And so, there was much merry-making and pancake-eating in many a house of worship in Christendom tonight. For today is Mardi Gras… or Shrove Tuesday… that opportunity to have a grand old time and party heartily…. for tomorrow we hit a time of inward reflection called Ash Wednesday.
Ash Wednesday always has seemed like such a downer day in the Christian calendar. Everybody gets so somber, and glum, and makes a pledge of what they will “give up” for Lent. No wine, no beer, no chocolate, no coffee, no bread. Basically, no fun. There will be no fun allowed during Lent! (This last line is best said with a stereotypical German accent).
As I’ve noted in a previous entry, if you are still looking around for what you plan to “give up” for Lent, I have an idea: try giving up “tolerating” other people and instead embrace the idea of really seeing the humanity, the Christ-like humanity, of that person or group you merely “tolerate”. Naturally, I’m talking about the LGBT community as the ones who must endure being simply “tolerated” by our straight brothers and sisters. But I’m hoping most people who find their way to this blog are not the folks who “tolerate” gay people.
For me, I have found it impossible to take a simple “no coffee for Lent” approach to this season of reflection and contemplation on Christ. To not drink coffee, or eat meat or whatever, does very little to make me think on God; instead, it just makes me crabby and I want to complain that I’m not getting to have my coffee until we’ve sung, “Jesus Christ has ris’n today… Alleluia!”, and I’m bitter, dammit!
And I don’t think that’s the point.
Besides, high introvert that I am with hymns streaming through my brain every day, Lent seems to take me to a place of much deeper reflection that I then must take out from its deeper place, and make part of how I will approach the world each day. And, with any luck, whatever I gain through this Lenten experience will not be merely a 40-day exercise, but will become part of who I am from here on out. Last year, it was an attempt to follow the words Mother Lee F. Shafer included in her homily: “Fast on fear and feast on faith.” This year, it seems to be centered on my heart… and particularly to look at how hard it has become. Why has my heart hardened? In the case of Pharaoh, the text in Exodus says that it was God who hardened Pharaoh’s heart to all that Moses was telling him. I do not believe God has hardened my heart. I think this is largely my own doing, and now I’m being called to task to consider ways to soften the edges.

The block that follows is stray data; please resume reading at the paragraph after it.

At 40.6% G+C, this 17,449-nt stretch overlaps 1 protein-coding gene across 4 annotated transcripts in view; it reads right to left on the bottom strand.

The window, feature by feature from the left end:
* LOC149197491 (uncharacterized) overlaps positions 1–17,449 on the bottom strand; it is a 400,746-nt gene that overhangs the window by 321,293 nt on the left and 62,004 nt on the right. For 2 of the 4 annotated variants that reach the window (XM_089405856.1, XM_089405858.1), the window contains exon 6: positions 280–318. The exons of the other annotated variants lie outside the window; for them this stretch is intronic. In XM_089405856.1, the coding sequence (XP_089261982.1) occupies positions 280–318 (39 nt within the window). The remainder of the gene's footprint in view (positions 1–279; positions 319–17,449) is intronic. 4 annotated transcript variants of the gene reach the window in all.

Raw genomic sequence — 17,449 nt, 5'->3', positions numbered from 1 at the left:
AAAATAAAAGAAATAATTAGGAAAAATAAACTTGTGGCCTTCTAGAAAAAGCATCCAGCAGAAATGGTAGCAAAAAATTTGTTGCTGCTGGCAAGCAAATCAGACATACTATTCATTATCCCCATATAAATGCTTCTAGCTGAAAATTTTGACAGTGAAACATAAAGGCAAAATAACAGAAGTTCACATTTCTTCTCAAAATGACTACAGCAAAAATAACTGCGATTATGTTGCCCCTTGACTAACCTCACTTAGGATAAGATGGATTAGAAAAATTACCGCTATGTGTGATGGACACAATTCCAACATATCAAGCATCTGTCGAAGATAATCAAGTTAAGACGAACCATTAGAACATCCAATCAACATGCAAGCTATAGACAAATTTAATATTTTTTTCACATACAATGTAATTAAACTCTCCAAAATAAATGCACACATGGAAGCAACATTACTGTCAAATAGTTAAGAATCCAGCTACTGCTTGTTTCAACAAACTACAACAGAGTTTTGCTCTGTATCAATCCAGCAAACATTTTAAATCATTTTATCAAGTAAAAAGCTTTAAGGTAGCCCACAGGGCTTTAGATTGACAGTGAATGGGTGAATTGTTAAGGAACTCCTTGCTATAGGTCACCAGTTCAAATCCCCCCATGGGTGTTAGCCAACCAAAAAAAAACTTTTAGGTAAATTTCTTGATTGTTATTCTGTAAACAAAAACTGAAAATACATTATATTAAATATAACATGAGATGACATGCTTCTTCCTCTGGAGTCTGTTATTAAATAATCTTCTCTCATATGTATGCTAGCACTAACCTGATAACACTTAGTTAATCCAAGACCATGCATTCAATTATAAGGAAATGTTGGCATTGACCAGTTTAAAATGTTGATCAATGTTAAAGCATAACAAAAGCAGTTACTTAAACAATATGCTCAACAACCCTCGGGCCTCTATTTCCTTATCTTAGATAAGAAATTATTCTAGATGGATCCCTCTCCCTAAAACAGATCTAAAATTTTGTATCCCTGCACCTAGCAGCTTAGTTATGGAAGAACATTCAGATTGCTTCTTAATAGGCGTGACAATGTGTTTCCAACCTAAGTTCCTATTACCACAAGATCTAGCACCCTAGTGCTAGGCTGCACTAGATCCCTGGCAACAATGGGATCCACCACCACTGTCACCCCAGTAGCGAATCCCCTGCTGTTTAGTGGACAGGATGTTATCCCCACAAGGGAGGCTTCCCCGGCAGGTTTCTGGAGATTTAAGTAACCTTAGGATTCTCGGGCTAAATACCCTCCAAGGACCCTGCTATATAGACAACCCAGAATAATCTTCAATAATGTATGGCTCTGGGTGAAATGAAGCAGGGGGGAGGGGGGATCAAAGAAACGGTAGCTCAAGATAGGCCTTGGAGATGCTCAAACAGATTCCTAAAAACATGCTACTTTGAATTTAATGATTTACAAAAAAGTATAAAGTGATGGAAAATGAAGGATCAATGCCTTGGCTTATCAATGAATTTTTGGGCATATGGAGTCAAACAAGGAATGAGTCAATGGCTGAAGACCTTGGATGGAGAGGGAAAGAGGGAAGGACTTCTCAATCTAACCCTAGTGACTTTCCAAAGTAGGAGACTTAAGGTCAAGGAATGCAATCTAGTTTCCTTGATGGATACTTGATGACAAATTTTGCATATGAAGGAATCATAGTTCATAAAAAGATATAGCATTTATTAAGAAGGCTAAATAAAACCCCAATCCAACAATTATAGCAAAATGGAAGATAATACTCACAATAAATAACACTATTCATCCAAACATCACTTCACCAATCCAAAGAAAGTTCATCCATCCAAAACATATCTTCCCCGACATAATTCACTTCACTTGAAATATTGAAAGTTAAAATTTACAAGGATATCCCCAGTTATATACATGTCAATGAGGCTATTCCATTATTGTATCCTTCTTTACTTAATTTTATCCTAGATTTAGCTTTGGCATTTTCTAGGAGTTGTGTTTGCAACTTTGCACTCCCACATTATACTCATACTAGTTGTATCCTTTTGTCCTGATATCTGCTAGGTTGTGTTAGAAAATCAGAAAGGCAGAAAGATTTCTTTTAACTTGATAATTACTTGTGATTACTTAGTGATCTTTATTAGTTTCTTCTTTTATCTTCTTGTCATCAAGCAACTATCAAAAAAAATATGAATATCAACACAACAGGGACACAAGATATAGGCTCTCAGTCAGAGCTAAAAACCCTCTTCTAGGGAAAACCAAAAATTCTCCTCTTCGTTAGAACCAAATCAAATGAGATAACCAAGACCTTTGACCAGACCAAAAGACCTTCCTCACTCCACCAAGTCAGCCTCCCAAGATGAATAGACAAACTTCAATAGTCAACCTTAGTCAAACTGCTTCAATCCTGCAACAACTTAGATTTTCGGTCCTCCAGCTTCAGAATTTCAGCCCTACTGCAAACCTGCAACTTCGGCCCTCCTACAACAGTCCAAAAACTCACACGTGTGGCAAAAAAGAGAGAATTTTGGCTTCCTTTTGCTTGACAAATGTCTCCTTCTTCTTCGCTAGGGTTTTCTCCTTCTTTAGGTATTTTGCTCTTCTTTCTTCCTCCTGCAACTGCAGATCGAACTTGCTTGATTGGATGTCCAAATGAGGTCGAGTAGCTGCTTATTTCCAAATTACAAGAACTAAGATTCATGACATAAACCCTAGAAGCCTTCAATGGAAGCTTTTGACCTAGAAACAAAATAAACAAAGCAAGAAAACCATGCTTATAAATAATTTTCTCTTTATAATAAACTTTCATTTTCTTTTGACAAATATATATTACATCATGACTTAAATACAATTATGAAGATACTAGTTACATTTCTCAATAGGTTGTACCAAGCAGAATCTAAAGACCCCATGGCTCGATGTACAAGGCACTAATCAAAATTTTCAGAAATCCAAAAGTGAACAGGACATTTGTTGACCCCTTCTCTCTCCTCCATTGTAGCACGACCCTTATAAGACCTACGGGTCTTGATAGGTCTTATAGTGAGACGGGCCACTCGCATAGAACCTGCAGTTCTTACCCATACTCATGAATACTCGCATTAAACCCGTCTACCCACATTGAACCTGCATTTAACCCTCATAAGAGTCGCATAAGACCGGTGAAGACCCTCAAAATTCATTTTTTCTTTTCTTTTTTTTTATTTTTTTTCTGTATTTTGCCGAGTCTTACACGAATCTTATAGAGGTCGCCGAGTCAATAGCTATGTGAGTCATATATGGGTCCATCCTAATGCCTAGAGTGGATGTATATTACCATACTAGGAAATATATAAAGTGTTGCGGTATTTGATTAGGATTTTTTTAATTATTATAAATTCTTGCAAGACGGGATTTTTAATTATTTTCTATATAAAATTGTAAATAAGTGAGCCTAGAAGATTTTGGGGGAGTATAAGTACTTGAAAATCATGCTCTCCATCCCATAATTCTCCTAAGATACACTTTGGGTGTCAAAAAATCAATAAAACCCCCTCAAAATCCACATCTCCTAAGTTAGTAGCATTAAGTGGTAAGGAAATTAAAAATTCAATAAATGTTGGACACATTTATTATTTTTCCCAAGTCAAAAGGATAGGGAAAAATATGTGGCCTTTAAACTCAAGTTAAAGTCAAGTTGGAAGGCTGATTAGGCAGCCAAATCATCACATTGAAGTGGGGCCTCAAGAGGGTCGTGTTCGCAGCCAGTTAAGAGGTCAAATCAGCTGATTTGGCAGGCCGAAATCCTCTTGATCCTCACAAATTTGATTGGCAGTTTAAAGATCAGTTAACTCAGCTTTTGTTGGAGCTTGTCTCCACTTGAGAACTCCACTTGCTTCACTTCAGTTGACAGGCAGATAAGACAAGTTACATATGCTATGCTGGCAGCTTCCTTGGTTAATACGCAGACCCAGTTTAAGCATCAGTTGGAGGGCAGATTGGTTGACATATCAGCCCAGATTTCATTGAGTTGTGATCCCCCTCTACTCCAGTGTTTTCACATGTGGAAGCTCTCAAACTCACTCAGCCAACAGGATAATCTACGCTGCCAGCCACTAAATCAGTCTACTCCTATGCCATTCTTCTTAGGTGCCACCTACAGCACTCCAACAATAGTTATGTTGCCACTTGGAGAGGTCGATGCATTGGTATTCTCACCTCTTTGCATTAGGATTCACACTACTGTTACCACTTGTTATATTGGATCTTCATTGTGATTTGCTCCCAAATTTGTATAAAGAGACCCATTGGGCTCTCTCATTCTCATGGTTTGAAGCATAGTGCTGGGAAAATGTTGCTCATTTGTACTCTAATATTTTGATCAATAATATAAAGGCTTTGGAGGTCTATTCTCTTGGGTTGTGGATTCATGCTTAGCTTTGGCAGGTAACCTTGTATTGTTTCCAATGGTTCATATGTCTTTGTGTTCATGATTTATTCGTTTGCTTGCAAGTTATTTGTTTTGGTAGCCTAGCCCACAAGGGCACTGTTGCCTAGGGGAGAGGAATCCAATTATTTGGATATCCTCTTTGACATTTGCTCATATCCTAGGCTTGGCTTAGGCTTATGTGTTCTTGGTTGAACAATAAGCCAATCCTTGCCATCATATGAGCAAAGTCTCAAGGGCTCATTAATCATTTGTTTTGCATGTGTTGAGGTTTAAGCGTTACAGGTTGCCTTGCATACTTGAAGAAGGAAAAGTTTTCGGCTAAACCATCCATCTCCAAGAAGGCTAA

Create in me a clean heart, O God,
And renew a right spirit within me.
These are the words from Psalm 51 that were with me coming into Lent last year, and have become part of my prayers every Sunday. And seems quite appropriate for me during Lent this year, too. With God, I can hopefully take some steps to change in me those things that need changing and the reaper can work on the weeds that might be choking the good seeds that need attention and causing the ground of my heart to grow hard.
Deliver me from death, O God,
and my tongue shall sing of your righteousness
O God of my salvation.
Out of death, and into eternal life. A constant movement out of Good Friday and into Easter. May I grow and learn during this time. Amen!